The coronavirus pandemic forced many Australians to reassess their spending habits, but none more than the country’s Baby Boomers. With a struggling economy and rising unemployment in 2020, the demand for Australian-made goods skyrocketed.
Australians’ trust in the green and gold Australian Made logo is at an all-time high. Recent Roy Morgan research revealed 97 per cent of Australians associate the iconic kangaroo with the support of local jobs and employment opportunities, safe and high-quality products (95 per cent), the use of ethical labour (89 per cent) and sustainability (78 per cent).
The study, which surveyed 50,000 Australians, also looked into how the country’s shopping habits had changed and found a staggering number of us were now prioritising Australian-made goods, particularly over Chinese-made products.
The data showed 93 per cent of Australians were more likely to buy products made in Australia – up 6 per cent from 87 per cent a year earlier. Meanwhile, the preference for Chinese-made goods dropped 9 per cent from 2019, with only 21 per cent of Australians saying they’d be more likely to buy products made in China.
New Zealand-made products were our second choice with 55 per cent of Australians choosing to buy from our neighbours over any other foreign country, despite a 4 per cent fall from 2019.
“Although the preference for Australian-made goods is very high across all age groups it is Baby Boomers (96 per cent) … who are even more likely to prefer Australian-made products than other generations,” Levine says.
“The closure of international borders and restrictions on travel around the world appears to have helped increase support for Australian-made goods at the expense of overseas products.”
She says it is unsurprising Chinese-made goods have fallen the most in preference, with more than half (58 per cent) of Australians saying they would be less likely to buy a product that is ‘made in China’.
Despite over 30 per cent of Australia’s two-way trade valued at $264 billion in 2019-20 being with China, relations between the two countries have deteriorated. China slapped tariffs and import restrictions on a range of Australian goods including wine, barley, lobsters, coal, timber, red meat and cotton after the Australian Government requested an investigation into the origins of Covid-19.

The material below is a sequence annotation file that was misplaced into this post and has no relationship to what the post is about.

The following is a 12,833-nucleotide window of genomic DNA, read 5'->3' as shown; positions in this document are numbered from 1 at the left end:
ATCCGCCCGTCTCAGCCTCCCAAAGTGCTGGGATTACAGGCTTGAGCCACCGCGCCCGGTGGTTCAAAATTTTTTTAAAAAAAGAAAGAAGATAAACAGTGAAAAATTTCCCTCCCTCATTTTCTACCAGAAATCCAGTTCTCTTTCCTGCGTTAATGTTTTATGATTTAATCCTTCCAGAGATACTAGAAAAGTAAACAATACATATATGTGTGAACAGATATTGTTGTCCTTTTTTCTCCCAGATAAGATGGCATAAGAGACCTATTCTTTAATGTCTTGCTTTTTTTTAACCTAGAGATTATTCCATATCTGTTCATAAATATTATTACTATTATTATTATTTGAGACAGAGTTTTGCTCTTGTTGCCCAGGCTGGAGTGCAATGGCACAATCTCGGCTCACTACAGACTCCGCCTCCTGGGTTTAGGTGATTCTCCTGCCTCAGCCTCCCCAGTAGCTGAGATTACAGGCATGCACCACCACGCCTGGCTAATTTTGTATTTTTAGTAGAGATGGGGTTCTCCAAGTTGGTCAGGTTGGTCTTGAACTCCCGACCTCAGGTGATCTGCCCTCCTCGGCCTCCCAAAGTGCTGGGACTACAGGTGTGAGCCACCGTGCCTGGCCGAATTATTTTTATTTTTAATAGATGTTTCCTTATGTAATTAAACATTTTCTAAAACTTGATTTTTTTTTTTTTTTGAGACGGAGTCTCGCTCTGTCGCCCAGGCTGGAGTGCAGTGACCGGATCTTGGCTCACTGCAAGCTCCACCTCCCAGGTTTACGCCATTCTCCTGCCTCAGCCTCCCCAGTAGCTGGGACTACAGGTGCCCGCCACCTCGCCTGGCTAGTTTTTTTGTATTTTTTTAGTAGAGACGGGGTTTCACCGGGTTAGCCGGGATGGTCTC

“However, Australia’s largest export to China – iron ore – has remained untouched by any restrictions and the price of the key commodity has surged to a record of over $200 USD per tonne – around $260 AUD per tonne. The surging price of iron ore, and other commodities such as copper, silver and agricultural products, has contributed to record Australian trade surpluses over the last year and supported growth in the Australian economy despite the pandemic,” Levine says.
Ben Lazzaro, Australian Made chief executive, says Roy Morgan’s latest research comes as no surprise, as more and more Australians are looking to the green and gold Australian Made logo to find authentic Australian-made goods.
The research also found that if every household spent an additional $10 a week on Australian-made products, it would inject an extra $5 billion into the economy each year and create up to 11,000 new jobs.
“Australia’s over-reliance on imported products has been highlighted during the Covid-19 pandemic,” Lazzaro says.
“This research shows Australians are placing priority on manufacturing self-sufficiency and job creation along with a renewed appetite to address the imbalance between locally made and imported products to ensure Australia’s long-term prosperity.
“When you buy Australian-made, Australian grown products, you know what you are getting — products made to the highest of manufacturing standards and grown in our clean, green environment. At the same time, you are helping to support our manufacturing industry, creating Aussie jobs and giving back to local communities.”
The research was released to coincide with the first Australian Made Week, an initiative celebrating and supporting local makers and growers. Running from May 24-30, Lazzaro says all Australians are encouraged to spend a little extra on Australian-made goods when they shop.
“[Australian Made Week]’s an opportunity to focus on the benefits of buying local and highlight that when you buy Australian-made, you have a direct economic impact on the livelihoods of hundreds of thousands of Australians throughout the supply chain,” he says.
“Even making a small change in your weekly shopping can create a huge difference for local businesses.”
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